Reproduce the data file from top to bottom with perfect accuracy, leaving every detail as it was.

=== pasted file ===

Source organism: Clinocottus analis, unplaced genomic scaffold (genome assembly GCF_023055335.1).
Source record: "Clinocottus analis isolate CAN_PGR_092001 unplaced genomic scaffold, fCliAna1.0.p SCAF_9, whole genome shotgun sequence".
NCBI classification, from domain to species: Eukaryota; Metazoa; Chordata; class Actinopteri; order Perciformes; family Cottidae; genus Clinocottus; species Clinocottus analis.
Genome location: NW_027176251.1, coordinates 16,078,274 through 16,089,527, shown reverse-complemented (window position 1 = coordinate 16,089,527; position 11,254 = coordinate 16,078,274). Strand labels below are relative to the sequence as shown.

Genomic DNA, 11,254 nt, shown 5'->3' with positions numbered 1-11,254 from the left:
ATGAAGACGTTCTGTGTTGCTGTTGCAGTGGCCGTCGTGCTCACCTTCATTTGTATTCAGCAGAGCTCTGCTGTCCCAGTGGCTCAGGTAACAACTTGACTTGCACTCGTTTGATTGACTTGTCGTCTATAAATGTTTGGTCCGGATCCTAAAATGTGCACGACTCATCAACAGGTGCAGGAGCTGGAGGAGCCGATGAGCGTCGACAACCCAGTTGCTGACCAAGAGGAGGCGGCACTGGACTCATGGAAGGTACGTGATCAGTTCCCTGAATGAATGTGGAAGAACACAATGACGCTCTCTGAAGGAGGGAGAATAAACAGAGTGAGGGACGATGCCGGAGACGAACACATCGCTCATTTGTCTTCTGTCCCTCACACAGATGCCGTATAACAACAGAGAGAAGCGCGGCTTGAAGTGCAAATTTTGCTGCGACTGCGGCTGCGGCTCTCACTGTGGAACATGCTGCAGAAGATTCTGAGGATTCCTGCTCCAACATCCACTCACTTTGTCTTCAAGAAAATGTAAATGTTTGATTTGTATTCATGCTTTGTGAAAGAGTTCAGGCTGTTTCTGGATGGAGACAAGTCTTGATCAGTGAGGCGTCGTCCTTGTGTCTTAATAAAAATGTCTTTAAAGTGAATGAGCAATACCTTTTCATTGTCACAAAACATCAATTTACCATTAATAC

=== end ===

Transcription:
Source organism: Clinocottus analis, unplaced genomic scaffold (genome assembly GCF_023055335.1).
Source record: "Clinocottus analis isolate CAN_PGR_092001 unplaced genomic scaffold, fCliAna1.0.p SCAF_9, whole genome shotgun sequence".
NCBI classification, from domain to species: Eukaryota; Metazoa; Chordata; class Actinopteri; order Perciformes; family Cottidae; genus Clinocottus; species Clinocottus analis.
Genome location: NW_027176251.1, coordinates 16,078,274 through 16,089,527, shown reverse-complemented (window position 1 = coordinate 16,089,527; position 11,254 = coordinate 16,078,274). Strand labels below are relative to the sequence as shown.

Genomic DNA, 11,254 nt, shown 5'->3' with positions numbered 1-11,254 from the left:
ATGAAGACGTTCTGTGTTGCTGTTGCAGTGGCCGTCGTGCTCACCTTCATTTGTATTCAGCAGAGCTCTGCTGTCCCAGTGGCTCAGGTAACAACTTGACTTGCACTCGTTTGATTGACTTGTCGTCTATAAATGTTTGGTCCGGATCCTAAAATGTGCACGACTCATCAACAGGTGCAGGAGCTGGAGGAGCCGATGAGCGTCGACAACCCAGTTGCTGACCAAGAGGAGGCGGCACTGGACTCATGGAAGGTACGTGATCAGTTCCCTGAATGAATGTGGAAGAACACAATGACGCTCTCTGAAGGAGGGAGAATAAACAGAGTGAGGGACGATGCCGGAGACGAACACATCGCTCATTTGTCTTCTGTCCCTCACACAGATGCCGTATAACAACAGAGAGAAGCGCGGCTTGAAGTGCAAATTTTGCTGCGACTGCGGCTGCGGCTCTCACTGTGGAACATGCTGCAGAAGATTCTGAGGATTCCTGCTCCAACATCCACTCACTTTGTCTTCAAGAAAATGTAAATGTTTGATTTGTATTCATGCTTTGTGAAAGAGTTCAGGCTGTTTCTGGATGGAGACAAGTCTTGATCAGTGAGGCGTCGTCCTTGTGTCTTAATAAAAATGTCTTTAAAGTGAATGAGCAATACCTTTTCATTGTCACAAAACATCAATTTACCATTAATAC